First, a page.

Author Topic: WiFi repeater  (Read 10230 times)

CoolBreeze

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Re: WiFi repeater
« Reply #15 on: February 16, 2012, 09:27:31 am »
2.4 or 5.8 still probably doesn't matter much. They decay rapidly and  you know this from seeing how your cell phone works differently between the winter in summer due to how the leaves on trees effect these signals but 2.4 and 5.8 are even more susceptable to those losses.

Watching Videos is called a Guaranteed Bit Rate (GBR) service where as clicking a mouse and surfing the internet is called a Best Effort (BE) service. To watch the movie you have to have that guaranteed bit rate so it doesn't stop and start as we have all seen with a Youtube video on our computers.  Essentially that requires bandwidth and more importantly a huge Signal to Noise Ratio (SNR) over the RF channel to guarantee that high rate bandwidth.

The SNR requirement for high speed data for OFDM TDD technologies (WiFi) is probably 20 dB+ which is the requirement for 64QAM . So your Yagi's gain and power better beat that number ( 20 dB+) but there is a catch. If you have more people on that channel you have more noise and you have to raise your signal by the 20 dB + the noise those people are adding to the channel. Then you pile on the poor performance of the 2.4 or 5.8 frequency band. That is all then saying that the internet isn't clogged or the server you gaining access to isn't clogged or has poor latency. Even the repeater adds latency because unlike an analog repeater a digital repeater is reconstrucing the bit stream. An analog repeater adds noise and reduces the range therefore the tradeoff is latency vs. range.

You can provide some amount of BE for a few people. First person who hits a GBR service is likely to kill the RF channel and you will all loose your IP addresses and have to re-initialize. This is how "mobile data" works.

Essentially Cisco and all these Router company Wannabe's are trying to gain revenues in the wireless world. They want to sell you something but there is no way (via physics) that it will work as you might think it will. 

I have what is called IPTV at my house and we use it to watch international TV shows. That TV is 15' from the router indoors. TV show goes on and you can only use Best Effort services like simple internet surfing and at that the latency is way high meaning your waiting for your web pages to load. There is also no guarantee that that TV program won't be interrupted by a raise in the thousand or so routers it may cross due to congestion.

Offline clarkely

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Re: WiFi repeater
« Reply #16 on: February 16, 2012, 09:40:54 am »
For just doing movies - I would suggest getting a divx or the like and then you can download before you go and play it on anything..........and not be at the mercy of the campgrounds over congested connection, or poor service that they are paying for..........

ANd if i can't go with out service for work - then a mifi card
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Offline chilipyro

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Re: WiFi repeater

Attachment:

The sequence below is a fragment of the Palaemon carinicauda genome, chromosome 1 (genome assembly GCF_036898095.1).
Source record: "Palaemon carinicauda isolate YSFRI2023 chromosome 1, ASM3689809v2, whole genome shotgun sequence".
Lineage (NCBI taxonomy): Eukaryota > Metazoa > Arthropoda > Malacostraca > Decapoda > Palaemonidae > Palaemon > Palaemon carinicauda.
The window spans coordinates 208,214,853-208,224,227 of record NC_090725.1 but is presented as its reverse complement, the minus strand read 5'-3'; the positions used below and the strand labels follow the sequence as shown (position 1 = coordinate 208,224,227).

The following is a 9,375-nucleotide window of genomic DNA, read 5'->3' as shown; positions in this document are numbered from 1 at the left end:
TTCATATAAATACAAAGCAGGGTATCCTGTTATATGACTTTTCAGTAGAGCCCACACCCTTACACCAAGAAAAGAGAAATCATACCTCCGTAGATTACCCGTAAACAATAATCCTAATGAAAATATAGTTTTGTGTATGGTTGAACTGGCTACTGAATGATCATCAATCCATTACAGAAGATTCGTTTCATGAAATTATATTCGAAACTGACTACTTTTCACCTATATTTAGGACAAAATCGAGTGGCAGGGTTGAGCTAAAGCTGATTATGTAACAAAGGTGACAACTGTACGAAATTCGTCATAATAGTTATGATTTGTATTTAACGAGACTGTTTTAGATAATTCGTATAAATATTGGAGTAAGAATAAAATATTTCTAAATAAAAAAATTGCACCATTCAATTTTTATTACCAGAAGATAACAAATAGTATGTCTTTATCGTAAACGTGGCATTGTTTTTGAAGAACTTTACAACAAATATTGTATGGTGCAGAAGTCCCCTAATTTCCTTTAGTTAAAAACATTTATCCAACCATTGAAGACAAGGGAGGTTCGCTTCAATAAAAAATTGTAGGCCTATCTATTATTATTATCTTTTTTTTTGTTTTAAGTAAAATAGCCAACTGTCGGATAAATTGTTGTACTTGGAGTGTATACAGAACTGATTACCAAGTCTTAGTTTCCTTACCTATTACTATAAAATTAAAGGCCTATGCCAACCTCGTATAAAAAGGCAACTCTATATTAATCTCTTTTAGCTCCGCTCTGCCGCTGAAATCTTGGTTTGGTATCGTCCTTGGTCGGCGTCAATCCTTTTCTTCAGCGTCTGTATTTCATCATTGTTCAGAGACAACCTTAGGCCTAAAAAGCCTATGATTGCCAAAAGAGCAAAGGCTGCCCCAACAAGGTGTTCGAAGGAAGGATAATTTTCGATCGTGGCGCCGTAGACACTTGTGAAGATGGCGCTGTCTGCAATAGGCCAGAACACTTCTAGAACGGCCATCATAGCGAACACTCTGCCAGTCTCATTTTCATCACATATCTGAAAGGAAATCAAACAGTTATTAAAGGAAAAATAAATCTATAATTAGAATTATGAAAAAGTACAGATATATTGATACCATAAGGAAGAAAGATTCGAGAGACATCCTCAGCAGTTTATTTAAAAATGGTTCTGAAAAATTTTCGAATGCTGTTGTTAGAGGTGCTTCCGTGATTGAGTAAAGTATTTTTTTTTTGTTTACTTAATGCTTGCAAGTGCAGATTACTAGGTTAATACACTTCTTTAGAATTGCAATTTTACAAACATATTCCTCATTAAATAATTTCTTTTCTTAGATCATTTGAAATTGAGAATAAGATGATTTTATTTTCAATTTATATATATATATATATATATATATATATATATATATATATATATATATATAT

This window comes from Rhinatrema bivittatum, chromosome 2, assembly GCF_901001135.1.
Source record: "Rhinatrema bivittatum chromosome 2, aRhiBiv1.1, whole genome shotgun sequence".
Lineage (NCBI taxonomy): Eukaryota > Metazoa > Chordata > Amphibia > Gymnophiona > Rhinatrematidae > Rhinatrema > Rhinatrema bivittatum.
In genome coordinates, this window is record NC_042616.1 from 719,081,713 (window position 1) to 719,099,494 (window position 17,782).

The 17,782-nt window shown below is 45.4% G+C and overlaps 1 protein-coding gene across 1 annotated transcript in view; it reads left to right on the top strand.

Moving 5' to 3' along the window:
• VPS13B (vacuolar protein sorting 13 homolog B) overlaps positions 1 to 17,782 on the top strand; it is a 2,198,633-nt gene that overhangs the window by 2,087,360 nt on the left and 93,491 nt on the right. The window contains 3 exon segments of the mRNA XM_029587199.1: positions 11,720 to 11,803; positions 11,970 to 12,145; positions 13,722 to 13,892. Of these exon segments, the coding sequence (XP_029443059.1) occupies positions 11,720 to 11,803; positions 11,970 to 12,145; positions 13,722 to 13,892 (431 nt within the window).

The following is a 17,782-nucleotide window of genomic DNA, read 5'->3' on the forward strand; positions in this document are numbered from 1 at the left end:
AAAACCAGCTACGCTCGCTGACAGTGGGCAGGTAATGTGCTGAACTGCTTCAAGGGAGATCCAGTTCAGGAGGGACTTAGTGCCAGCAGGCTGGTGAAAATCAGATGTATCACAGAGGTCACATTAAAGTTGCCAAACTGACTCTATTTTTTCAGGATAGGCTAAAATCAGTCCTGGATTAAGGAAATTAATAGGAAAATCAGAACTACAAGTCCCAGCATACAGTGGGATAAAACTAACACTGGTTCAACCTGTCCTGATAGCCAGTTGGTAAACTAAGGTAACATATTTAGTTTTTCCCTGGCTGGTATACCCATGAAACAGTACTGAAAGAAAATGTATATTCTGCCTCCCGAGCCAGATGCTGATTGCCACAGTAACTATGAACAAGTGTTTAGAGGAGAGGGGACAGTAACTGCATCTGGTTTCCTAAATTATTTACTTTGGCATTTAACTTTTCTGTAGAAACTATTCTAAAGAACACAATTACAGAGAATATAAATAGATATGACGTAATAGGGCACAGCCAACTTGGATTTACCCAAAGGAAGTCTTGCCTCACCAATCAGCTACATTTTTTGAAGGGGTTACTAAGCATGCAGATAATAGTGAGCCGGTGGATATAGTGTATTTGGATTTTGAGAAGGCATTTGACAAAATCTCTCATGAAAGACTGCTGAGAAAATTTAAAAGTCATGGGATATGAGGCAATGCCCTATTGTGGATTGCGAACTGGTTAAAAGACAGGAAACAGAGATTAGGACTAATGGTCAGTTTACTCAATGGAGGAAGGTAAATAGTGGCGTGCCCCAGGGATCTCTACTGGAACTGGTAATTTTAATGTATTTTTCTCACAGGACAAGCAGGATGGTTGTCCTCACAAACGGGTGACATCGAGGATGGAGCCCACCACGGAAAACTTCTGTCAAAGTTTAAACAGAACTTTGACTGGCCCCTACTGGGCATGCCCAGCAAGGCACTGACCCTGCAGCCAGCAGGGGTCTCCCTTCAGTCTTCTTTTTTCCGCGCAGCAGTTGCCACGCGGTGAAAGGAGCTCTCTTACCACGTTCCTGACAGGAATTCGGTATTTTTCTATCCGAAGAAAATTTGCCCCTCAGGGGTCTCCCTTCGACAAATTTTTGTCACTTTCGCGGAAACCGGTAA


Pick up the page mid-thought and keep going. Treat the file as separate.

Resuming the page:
« Reply #17 on: February 16, 2012, 07:24:35 pm »
I definitely agree on the advantages of ripping movies to disk and bringing a player that reads those disks. I started doing that with our DVDs a while back - growing tired of the mountain of DVDs left out of their cases, getting scratched etc. I have them all on a couple of USB hard drives (one for family movies and one for mom & dad movies). That's how we watch them at home, and they come with us on trips too.

Coolbreeze - I agree with everything you say - in theory. In practice, being able to repeat the outside WiFi signal (at outside strength) inside the camper has improved the quality of the signal a good deal. At at least one camground, we had a fantastic signal and were able to watch streaming Netflix at high quality. The campground was small, and lightly attended. I definitely agree that a packed camground with lots of people trying to use that same internet connection, the experience would have been less than satisfactory. I suppose that it depends somewhat on the device you use to receive Netflix (I use a Roku 2), but I have found Netflix to be very adaptable to a variable quality in network connection. If the network is choppy, the signal is buffered more to deal with the starts and stops so that interruptions are less. If the network is too slow, Netflix detects that and drops the bitrate (i.e., quality). While I was pretty impressed at being able to watch streaming Netflix in the trailer with such good quality, from a campground WiFi, on that one trip, it would be foolish to think that this was a reasonable goal to expect for more than a handful of campgrounds we might stay. My primary need is being able to do mostly low bandwidth stuff - browsing, searching, email, forum posts, etc. I'm usually doing that late at night, after DW and the kids have turned in. The kids like to have internet access for their ipods and handheld game players - so it is nice to have a wifi network inside the trailer. Before I had the WiFi antenna set up, the kids were always bugging me to turn on my cellphone WiFi hotspot. I didn't mind that at first, until I set them up with netflix on their ipods - after which they proceeded to burn through my 5Gb monthly hotspot limit in just four days.